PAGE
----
. Now the objective is to create a graph that allows finding the values for these two parameters based on the input data `x_data`

by adjusting them to `y_data`

–that is, optimization problem.

So the target function in our case would be as follows:

If you recall, we defined **W = 0.1** and **b = 0.4** while creating the data points in the 2D space. Now TensorFlow has to optimize these two values so that `W`

tends to 0.1 and `b`

to 0.4, but without knowing any optimization function, TensorFlow does not even know anything.

A standard way to solve such optimization problems is to iterate through each value of the data points and adjust the value of `W`

and `b`

in order to get a more precise answer on each iteration. Now to realize if the values are really improving, we need to define a cost function that measures how good a certain line is.

In our case, the cost function is the mean squared error that helps find the average of the errors based on the distance function between the real data points and the estimated ones on each iteration. We start by importing the TensorFlow library:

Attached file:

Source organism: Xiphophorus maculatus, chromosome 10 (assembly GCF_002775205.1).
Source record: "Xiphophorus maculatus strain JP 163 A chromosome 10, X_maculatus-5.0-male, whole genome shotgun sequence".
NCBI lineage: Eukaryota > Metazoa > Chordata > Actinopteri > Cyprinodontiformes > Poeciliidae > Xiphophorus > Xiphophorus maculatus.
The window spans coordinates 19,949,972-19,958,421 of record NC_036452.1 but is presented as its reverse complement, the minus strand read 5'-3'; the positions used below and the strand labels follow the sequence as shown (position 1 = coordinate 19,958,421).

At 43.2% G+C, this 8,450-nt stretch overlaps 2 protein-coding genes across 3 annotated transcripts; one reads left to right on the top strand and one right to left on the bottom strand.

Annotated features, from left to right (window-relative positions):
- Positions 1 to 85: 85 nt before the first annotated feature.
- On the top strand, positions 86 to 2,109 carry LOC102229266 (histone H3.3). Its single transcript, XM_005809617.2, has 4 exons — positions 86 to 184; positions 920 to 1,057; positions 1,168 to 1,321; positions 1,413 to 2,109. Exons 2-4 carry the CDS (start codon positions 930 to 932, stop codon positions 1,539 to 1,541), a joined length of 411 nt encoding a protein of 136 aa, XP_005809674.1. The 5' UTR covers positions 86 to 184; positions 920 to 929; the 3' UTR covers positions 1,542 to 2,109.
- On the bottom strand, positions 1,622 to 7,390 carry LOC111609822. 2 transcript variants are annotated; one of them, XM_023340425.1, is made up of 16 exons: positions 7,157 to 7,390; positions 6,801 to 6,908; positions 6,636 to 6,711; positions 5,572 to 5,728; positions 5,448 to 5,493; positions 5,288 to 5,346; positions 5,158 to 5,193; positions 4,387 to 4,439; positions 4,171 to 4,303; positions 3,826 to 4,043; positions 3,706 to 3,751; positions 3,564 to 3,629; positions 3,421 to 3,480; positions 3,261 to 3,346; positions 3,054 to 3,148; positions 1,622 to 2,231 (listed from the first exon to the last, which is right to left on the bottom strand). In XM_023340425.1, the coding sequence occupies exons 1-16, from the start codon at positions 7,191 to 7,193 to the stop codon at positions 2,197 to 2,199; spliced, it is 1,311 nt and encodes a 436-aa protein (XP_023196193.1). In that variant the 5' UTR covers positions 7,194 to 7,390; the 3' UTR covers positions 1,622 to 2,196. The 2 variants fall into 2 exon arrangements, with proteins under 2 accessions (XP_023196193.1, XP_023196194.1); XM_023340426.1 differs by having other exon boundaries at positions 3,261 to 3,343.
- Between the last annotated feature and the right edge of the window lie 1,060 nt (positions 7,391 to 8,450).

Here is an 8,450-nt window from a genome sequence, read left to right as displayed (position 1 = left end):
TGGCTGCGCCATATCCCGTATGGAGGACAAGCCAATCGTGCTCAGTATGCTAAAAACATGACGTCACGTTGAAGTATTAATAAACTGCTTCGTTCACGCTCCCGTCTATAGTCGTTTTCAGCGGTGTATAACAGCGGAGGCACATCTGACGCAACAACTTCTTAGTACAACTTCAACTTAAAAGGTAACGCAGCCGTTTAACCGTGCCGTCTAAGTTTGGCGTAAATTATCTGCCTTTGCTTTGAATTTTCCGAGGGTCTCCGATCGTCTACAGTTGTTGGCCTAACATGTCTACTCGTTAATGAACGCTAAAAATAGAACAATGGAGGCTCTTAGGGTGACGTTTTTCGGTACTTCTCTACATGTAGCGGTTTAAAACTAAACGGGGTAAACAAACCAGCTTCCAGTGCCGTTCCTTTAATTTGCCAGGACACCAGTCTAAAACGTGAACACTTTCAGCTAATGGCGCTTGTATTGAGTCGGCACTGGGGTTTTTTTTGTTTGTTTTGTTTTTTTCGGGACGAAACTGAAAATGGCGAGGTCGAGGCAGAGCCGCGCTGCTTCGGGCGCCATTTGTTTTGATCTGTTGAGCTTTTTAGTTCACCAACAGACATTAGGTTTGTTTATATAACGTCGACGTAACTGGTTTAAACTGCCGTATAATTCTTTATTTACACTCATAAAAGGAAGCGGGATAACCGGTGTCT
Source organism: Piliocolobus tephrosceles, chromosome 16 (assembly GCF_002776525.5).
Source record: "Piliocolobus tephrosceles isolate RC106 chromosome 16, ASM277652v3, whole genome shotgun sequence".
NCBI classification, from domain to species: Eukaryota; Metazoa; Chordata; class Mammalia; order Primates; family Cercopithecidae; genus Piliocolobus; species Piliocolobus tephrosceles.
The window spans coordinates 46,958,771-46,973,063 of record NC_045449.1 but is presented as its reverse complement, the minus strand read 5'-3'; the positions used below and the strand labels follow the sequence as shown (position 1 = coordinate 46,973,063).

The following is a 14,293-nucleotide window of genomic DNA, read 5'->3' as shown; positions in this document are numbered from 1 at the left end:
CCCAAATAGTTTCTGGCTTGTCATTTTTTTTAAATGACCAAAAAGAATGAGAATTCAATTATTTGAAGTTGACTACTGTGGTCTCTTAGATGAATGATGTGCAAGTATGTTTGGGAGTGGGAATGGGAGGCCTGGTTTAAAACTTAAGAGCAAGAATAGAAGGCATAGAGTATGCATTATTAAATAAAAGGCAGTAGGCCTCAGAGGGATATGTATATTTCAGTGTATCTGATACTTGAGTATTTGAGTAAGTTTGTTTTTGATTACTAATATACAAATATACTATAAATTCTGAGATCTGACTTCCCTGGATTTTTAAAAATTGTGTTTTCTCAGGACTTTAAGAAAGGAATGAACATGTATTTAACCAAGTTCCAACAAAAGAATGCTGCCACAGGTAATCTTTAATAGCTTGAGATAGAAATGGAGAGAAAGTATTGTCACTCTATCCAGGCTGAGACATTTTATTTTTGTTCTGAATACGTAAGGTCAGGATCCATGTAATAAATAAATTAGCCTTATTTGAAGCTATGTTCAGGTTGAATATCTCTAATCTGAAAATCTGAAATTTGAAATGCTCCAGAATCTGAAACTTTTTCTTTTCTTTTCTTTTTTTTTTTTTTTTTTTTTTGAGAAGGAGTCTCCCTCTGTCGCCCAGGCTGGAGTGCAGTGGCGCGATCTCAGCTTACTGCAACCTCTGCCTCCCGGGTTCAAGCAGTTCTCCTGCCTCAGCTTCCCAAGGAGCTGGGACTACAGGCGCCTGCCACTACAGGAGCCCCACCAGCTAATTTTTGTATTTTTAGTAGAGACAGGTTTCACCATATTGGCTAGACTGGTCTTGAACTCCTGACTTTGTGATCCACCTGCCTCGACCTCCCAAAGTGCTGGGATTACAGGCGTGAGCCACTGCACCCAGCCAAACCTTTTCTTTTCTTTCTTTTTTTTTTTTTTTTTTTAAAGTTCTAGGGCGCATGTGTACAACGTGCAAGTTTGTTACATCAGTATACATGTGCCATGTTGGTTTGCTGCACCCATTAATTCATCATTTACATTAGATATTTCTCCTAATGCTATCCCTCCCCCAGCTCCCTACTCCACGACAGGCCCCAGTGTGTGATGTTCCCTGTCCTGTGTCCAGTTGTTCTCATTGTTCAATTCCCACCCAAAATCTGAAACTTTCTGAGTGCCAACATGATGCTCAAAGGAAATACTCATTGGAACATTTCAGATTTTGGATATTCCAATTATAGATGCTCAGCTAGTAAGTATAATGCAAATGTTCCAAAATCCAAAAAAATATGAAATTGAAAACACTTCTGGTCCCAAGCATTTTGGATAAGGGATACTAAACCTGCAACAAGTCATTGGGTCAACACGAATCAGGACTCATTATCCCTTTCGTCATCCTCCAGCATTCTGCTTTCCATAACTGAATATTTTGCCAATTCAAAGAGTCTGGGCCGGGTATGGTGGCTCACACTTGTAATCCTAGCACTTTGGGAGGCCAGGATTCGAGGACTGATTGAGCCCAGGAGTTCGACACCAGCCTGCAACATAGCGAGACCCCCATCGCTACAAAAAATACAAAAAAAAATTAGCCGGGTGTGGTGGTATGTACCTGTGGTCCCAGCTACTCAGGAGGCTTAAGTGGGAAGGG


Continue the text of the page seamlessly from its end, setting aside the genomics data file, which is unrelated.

import tensorflow as tf W = tf.Variable(tf.random_uniform([1], -1.0, 1.0)) b = tf.Variable(tf.zeros([1])) y = W * x_data + b

In the preceding code segment, we are generating a random point using a different strategy and storing in variable W. Now let's define a loss function **loss=mean [(y−y_data) 2]** and this returns a scalar value with the mean of all distances between our data and the model prediction. In terms of TensorFlow convention, the loss function can be expressed as follows:

loss = tf.reduce_mean(tf.square(y - y_data))

Without going into further detail, we can use some widely used optimization algorithms such as gradient descent. At a minimal level, the gradient descent is an algorithm that works on a set of given parameters that we already have. It starts with an initial set of parameter values and iteratively moves toward a set of values that minimize the function by taking another parameter called learning rate. This iterative minimization is achieved by taking steps in the negative direction of the function called gradient.